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The Student News Website of Susquehannock High School,   Glen Rock, Pennsylvania.

SHS Courier

The Student News Website of Susquehannock High School,   Glen Rock, Pennsylvania.

SHS Courier

Greta Gerwig’s “Barbie” is more than Ken-ough

Warning: Spoilers ahead.

Seas of pink flooded theaters, and “Hi Barbie!”’s loaded the ecstatic air on July 21, 2023.

Groups of decked-out “Barbie” fans sat silently, anticipating a pink-filled and glamorous chick flick.

Margot Robbie poses on the poster for “Barbie” in the iconic original Barbie outfit. Image Courtesy of @barbiethemovie on Instagram

To their surprise, everything after the opening dolled-up 2001 Space Odyssey parody scene was a thoughtful and cerebral insight into womanhood in America. What was predicted to be a shallow and light-hearted movie following stereotypical Barbie, represented by Margot Robbie, ended up as a showcase playing on messages of gender imbalance in society.

The “Barbie” movie itself is already making history, with Greta Gerwig becoming the first woman to direct a film that surpasses the billion-dollar mark at the box office. The “Barbie” movie has made more than $1.2 billion worldwide, according to Forbes, and is expected to surpass “The Super Mario Bros. Movie” as the top-grossing film this year.

Director Greta Gerwig views the monitor on the set of “Barbie.” Photograph Courtesy of @barbiethemovie on Instagram

Production designer Sarah Greenwood and set decorator Katie Spencer did incredible work on the movie, from plastic waves in the ocean to Ken’s mojo dojo casa house, and even caused a global shortage of the bright fuchsia pink that covered Barbie’s iconic dreamhouse.

However, even though the work was amazing, at times it felt a bit overwhelming to have so many different types of Barbie lore in one place. At times, it felt like the extensive Barbie outfits and historical tidbits took away from the movie and distracted the audience. One example of this could be the many different types of archival clothes that made a show in the movie.

The movie follows Barbie as she leaves Barbieland to help the person playing with her find happiness in an effort to fix her flat feet and other un-barbielike characteristics. While on this journey, she realizes that when it comes to gender roles, the Real World and Barbieland were diametric opposites.

Ken, played by Ryan Gosling, also comes to this actualization, and, having been oppressed in Barbieland for so long, determines to bring the privilege he felt in the Real World back to Barbieland in the form of a patriarchy. After a detailed plan, a battle of the Kens and some light guitar playing, Barbie and Ken work out their differences. It ends with Barbie choosing to be human and the Kens of Barbieland starting to work for equality.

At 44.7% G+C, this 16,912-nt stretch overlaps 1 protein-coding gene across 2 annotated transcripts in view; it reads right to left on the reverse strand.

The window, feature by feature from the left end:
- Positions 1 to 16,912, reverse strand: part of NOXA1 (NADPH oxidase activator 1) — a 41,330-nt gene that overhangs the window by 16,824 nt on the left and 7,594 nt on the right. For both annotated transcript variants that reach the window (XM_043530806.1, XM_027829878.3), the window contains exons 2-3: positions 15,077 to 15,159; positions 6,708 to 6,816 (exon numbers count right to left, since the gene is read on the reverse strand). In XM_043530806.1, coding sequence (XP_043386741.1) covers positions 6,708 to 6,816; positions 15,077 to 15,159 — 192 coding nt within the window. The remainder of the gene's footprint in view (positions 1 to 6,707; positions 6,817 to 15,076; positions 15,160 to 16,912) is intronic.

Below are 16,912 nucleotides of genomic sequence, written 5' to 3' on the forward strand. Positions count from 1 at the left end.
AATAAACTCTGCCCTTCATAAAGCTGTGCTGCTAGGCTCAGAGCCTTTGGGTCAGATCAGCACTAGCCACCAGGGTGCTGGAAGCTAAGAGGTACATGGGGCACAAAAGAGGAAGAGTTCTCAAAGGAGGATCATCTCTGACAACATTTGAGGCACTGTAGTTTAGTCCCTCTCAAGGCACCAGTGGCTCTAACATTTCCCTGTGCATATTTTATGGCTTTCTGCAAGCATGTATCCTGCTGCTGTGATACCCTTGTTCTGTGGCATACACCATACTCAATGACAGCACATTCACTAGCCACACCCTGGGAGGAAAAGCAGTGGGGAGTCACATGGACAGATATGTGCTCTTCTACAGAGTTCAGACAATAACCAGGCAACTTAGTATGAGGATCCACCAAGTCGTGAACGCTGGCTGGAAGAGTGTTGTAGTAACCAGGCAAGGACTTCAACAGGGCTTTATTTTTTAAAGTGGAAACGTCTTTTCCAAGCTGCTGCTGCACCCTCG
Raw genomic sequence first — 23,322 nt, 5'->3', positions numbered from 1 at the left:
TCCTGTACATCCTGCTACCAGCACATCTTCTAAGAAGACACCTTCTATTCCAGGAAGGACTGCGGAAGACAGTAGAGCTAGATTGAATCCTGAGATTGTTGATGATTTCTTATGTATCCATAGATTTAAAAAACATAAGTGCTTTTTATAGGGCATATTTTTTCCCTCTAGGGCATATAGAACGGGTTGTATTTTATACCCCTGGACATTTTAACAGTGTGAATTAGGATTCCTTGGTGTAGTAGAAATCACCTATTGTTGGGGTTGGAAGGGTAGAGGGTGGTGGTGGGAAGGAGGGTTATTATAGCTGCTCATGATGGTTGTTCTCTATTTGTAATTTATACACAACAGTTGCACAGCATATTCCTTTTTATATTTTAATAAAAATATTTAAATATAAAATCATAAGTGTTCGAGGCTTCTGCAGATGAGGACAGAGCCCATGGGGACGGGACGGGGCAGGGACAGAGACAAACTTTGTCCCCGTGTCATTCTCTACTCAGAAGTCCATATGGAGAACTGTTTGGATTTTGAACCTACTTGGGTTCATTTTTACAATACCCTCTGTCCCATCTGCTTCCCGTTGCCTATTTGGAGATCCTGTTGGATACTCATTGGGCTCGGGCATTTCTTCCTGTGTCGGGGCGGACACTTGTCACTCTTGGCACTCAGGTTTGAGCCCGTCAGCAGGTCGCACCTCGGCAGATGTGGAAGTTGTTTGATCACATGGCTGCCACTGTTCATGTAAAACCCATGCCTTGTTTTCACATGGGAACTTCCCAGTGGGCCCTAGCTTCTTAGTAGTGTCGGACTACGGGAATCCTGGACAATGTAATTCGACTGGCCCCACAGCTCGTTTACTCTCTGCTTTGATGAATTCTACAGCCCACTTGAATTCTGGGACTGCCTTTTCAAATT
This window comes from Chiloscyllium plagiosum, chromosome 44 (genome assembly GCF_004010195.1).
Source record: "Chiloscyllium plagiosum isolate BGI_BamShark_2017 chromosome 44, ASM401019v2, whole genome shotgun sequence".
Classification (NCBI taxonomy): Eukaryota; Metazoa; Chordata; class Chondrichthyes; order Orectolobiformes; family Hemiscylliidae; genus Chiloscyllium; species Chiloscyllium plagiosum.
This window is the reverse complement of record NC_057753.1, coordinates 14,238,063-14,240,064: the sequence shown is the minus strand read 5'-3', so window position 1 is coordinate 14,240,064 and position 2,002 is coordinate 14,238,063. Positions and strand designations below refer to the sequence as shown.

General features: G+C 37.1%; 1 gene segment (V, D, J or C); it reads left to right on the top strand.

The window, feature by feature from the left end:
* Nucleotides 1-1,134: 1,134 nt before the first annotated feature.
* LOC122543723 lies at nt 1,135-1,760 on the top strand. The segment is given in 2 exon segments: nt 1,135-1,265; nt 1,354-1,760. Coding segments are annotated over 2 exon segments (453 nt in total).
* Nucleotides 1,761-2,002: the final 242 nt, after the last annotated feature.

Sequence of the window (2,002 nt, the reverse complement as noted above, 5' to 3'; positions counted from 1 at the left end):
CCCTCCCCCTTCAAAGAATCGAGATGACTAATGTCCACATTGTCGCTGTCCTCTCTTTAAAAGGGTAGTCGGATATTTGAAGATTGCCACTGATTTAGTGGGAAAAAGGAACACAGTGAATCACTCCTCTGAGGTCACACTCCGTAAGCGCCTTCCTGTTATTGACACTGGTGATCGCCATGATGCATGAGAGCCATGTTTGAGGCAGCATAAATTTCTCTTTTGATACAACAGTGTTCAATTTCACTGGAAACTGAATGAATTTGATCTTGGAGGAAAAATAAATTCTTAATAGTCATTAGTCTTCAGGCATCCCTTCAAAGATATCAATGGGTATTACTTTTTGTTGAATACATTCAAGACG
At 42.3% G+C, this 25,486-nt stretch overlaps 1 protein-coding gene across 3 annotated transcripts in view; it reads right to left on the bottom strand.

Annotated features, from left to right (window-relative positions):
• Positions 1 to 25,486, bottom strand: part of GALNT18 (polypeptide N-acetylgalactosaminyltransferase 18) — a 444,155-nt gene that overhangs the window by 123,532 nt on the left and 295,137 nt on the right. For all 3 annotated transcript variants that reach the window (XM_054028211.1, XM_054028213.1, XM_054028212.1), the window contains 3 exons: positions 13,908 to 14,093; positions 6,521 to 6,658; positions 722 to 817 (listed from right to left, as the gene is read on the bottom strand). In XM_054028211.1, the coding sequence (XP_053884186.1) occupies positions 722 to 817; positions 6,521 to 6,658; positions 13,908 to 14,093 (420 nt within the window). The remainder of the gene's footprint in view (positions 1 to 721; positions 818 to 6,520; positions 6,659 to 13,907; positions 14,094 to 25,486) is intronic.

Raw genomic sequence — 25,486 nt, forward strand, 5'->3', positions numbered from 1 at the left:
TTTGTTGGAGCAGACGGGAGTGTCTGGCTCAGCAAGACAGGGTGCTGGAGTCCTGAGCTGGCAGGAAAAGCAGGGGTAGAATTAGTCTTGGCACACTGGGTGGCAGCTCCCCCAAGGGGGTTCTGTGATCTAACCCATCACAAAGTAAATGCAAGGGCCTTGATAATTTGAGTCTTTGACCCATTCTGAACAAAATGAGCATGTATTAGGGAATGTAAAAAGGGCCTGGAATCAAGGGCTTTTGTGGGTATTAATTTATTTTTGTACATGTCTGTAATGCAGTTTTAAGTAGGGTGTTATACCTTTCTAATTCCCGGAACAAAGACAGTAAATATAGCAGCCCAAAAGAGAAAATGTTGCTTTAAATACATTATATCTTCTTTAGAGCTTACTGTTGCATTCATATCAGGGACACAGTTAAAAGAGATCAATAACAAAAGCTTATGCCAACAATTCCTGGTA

The cast of the movie, specifically Gosling and Robbie, had amazing chemistry and perfect comedic timing. America Ferrera, who played Gloria, a stressed Mattel employee, delivered a moving and heartfelt speech near the end of the movie, a trope that the director Greta Gerwig had also written into her earlier films “Lady Bird” and “Little Women.” Gosling especially shined in his role, pulling off a humorous mix of deadpan humor and charismatic “Kenergy.” Overall, the casting worked very well for the movie, with everyone having a moment to shine and each member of the cast playing skillfully off of each other.

The “Barbie” movie becomes #1 in the world on July 24th, 3 days after its debut. Photograph Courtesy of @barbiethemovie on Instagram

The energy of the movie was an engaging combination of profound thoughtfulness and vivacious vibrancy. It ranged from flawlessly choreographed dance scenes to contemplation on life’s purpose and meaning, which made it all the more attractive to many viewers.

The message of the movie was also one that appealed to many watchers and flared some controversy over films with political messages. On one hand, viewers were expecting a movie filled with levity and easygoing wit but instead got a deep metaphor for gender roles in society. On the other hand, movies have been used to spread messages, ideas and thoughts for about as long as they have been made and this one was simply doing the same.

Many have said that the movie was not trying to force a political ideal but instead trying to recognize a real-world problem. It does not promote misandry but rather recognizes misogyny and the impact that it has on everyday life. The issue with this is that the “Barbie” movie is not a movie for kids, contrary to popular belief, as the meaning would be lost on them and some of the magic taken away.

In the opinion of many, “Barbie” has created a conversation on the way people can look at gender inequality and how a deep message can be roped into a shallow story.

All in all, I would give the movie a 4.5/5 feathers for its delightful execution and unique impact.

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About the Contributor
Sophie Sedgley
Sophie Sedgley, Assistant Editor-in-Chief
Sophie Sedgley is a sophomore second-year reporter as well as the Assistant Editor-in-Chief. She is the co-president of the Literary Magazine, a book club member, and a girl's lacrosse team member. She also works teaching horseback riding lessons. Her goal as a staff member is to try new types of writing. She enjoys playing lacrosse and riding dressage.

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  • D

    DCDuclosAug 28, 2023 at 11:40 am

    Well written and insightful review by a youthful young woman.